According to his discharge papers, he stood five feet, eight inches tall. He had a pale complexion, brown hair, blue eyes, two moles on his back, his sole distinguishing marks. In June 1918, he was discharged from the British Army with a disability received in the Great War–a sadly innocent term that people used before they became accustomed to slaughter on an industrial level. Read More
Who really conquered the Inca Empire? I found myself mulling over that question for the first time today, after reading a really fascinating new paper published online in the American Journal of Physical Anthropology by a team of American and Peruvian scientists. Led by Melissa Murphy, a physical anthropologist at the University of Wyoming in Laramie, the team has just pored over the skeletal remains of 258 Inca men and women, who perished from extreme violence sometime between 1470 and 1540.
First, let me very briefly summarize the conventional view of the Conquest of Peru. According to the Spanish chronicles (the only surviving written source of the invasion), Francisco Pizarro set sail from Panama in January 1531 with 3 ships and 180 men. Landing near the port of Tumbes in the midst of a civil war in the Inca realm known as Tawantinsuyu, Pizarro and his men journeyed inland. At the Inca provincial town of Cajamarca, they laid an ambush and captured the Inca king Atawallpa, whom they subsequently executed. In November 1533, Pizarro’s force occupied the Inca capital of Cuzco, bringing the empire to its knees.
I personally don’t recall hearing or reading much about indigenous Andean peoples fighting on the side of the Spanish invaders. But as the new paper by Murphy and her team points out, aboriginal people certainly seem to have played a part in the Conquest of Peru, and perhaps quite a large part.
Murphy and her colleagues examined human remains excavated from two large Inca cemeteries in the archaeological zone of Puruchuco-Huaquerones, 7 miles from the center of Lima. Many of these individuals likely died during the ill-fated siege of Lima, when Inca forces tried to expel the Spaniards in 1536. As expected, Murphy and her colleagues found ample evidence of severe injuries caused by medieval European weaponry–the top spike of a polearm, the beak of a war hammer, and possible gunshot wounds. (Intriguingly, evidence of slashing injuries from swords is missing from these victims.)
But what I found especially intriguing in this study was the evidence that team-members found for wounds inflicted by indigenous weapons, such as clubs and maces. Indeed, as the authors note, “the majority of perimortem injuries to the cranium were likely due to blunt force trauma, probably from native weaponry like maces or clubs, with only a few of the injuries caused by Spanish weapons.”
Now of course, Spanish soldiers might well have picked up native weapons and used them expediently. But some Spanish chroniclers do refer on occasion to indigenous allies and I wouldn’t be at all surprised to learn that they were under-representing the numbers in order to make themselves look especially courageous to readers back home.
Moreover, we know that the Incas had made a host of enemies during their own conquests, particularly on the northern coast of Peru. And these dissidents might have seen Pizarro and his men initially as liberators, before they truly understood the rapacity of the Spanish forces. Certainly, this is what happened in Mexico, when aboriginal people rallied to the banner of Hernando Cortez, eager to rise up against their oppressors, the Aztecs.
This new research by Murphy and her colleagues is the first forensic-style study of the Inca victims who fell during the Conquest of Peru. I really look forward to reading more.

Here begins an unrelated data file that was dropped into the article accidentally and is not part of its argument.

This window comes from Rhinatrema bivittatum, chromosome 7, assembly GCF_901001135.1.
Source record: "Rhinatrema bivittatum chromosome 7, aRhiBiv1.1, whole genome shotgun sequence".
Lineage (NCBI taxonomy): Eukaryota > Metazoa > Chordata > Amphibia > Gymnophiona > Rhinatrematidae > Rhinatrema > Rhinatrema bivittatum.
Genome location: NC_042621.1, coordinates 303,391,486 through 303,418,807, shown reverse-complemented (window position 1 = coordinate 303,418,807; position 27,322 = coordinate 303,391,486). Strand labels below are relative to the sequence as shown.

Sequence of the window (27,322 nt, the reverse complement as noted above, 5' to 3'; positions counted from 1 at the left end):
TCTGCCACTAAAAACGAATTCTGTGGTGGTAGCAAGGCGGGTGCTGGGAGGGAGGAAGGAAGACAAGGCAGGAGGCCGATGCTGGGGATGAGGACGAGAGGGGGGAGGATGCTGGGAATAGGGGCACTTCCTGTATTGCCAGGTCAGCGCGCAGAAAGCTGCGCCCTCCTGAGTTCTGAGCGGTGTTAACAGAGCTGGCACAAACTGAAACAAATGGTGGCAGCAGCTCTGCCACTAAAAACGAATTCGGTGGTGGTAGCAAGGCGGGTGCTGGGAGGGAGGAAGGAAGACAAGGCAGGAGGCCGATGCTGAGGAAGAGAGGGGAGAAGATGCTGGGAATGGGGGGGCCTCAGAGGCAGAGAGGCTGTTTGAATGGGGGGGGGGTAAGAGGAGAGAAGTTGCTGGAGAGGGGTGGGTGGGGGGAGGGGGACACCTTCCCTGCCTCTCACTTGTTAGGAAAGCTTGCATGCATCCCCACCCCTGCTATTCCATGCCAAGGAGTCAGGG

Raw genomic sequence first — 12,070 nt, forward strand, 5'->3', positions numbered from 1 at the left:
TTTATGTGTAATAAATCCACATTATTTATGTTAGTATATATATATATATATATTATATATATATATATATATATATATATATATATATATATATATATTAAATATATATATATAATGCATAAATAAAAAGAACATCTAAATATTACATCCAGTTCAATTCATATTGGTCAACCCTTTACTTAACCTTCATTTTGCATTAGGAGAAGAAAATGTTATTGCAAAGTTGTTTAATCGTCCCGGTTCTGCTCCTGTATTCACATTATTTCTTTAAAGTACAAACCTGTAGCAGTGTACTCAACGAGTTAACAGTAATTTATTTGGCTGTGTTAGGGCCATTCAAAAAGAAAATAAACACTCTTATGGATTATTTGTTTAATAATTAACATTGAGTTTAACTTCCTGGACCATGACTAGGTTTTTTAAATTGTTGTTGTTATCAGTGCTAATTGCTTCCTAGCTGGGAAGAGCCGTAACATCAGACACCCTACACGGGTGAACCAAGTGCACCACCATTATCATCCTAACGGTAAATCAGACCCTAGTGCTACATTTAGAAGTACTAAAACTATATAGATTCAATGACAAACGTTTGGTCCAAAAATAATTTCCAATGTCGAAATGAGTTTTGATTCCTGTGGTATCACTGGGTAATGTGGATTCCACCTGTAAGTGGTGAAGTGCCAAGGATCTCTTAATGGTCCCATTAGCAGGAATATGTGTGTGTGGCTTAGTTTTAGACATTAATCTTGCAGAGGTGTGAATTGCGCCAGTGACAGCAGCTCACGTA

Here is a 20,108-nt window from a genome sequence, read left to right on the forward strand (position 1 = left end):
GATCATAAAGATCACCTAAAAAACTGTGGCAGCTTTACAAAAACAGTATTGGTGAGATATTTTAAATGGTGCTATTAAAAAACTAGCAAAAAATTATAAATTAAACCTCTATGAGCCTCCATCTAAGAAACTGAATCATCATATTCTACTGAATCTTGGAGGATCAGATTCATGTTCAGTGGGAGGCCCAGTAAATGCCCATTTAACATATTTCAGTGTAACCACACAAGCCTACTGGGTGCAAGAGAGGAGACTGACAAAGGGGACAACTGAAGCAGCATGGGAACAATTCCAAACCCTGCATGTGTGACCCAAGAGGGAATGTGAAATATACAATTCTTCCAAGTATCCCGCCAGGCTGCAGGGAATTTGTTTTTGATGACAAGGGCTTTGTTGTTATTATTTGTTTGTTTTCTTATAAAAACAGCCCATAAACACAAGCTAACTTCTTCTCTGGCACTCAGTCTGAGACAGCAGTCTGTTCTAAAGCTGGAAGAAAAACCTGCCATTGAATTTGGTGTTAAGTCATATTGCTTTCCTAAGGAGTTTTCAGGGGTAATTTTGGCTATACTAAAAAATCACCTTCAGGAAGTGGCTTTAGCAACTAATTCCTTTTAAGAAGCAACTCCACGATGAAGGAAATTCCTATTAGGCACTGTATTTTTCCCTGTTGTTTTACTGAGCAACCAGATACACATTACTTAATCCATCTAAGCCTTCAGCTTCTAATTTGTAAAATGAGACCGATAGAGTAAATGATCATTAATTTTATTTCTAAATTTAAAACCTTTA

Last summer while I was researching an article for National Geographic magazine in Ecuador, I had the remarkable pleasure of staying at the Hacienda Guanchala. Lying almost exactly on the equator, the Hacienda Guanchala is the oldest colonial hacienda in Ecuador. Indeed, some of its buildings date back as early as 1580, and its shadowy corridors feel haunted by all the history that has passed through them.
I arrived at the hacienda late in the day, well after dark, and after dining there I retreated to my room and lit a fire in the old stone fireplace. Someone had left several glossy Spanish language magazines there, and so I began to thumb through them: they were all devoted exclusively to the Peruvian Paso horse. I had never heard before of the Peruvian Paso, and I was too tired to dig out my Spanish-English dictionary to begin translating the articles. But I was much struck by the athletic appearance of this horse–with its massive deep chest and its powerful looking haunches.
Yesterday, I came across a fascinating blog post on the Peruvian Paso. It turns out that the Francisco Pizarro and his men brought the ancestors of this horse with them when they landed in Tumbes in early 1532 and embarked on their invasion of the Inca Empire. And they later rode and led these horses by halter through the Andes to a fateful encounter with the new Inca emperor, Atahualpa, in the provincial center of Cajamarca.
Atahualpa had just defeated the forces of his half-brother Huascar in a lengthy civil war, and he was resting with his wives, lords and elite bodyguard in the hills outside Cajamarca. He and his entourage had never before seen a horse. But in the preceding months, Inca scouts had sent them a good deal of intelligence about the Spanish invaders and the large foreign animal they rode.
Pizarro sent one of his bolder captains, Hernando de Soto, and several men out to Atahaulpa’s camp to invite him to a meeting in Cajamarca. To impress on the Inca entourage the power of horses, de Soto first led a charge on several of Atahualpa’s bodyguards, sending panic into the crowd. Then the Spanish captain reined his horse in sharply and trotted over to where Atahualpa sat on a low wooden throne. He nudged his horse so close to the divine king that the animal’s exhalations ruffled the braided royal fringe–a mark of imperial office–that hung from Atahualpa’s forehead. But the emperor betrayed no fear: he sat impassively as the animal gazed down at him.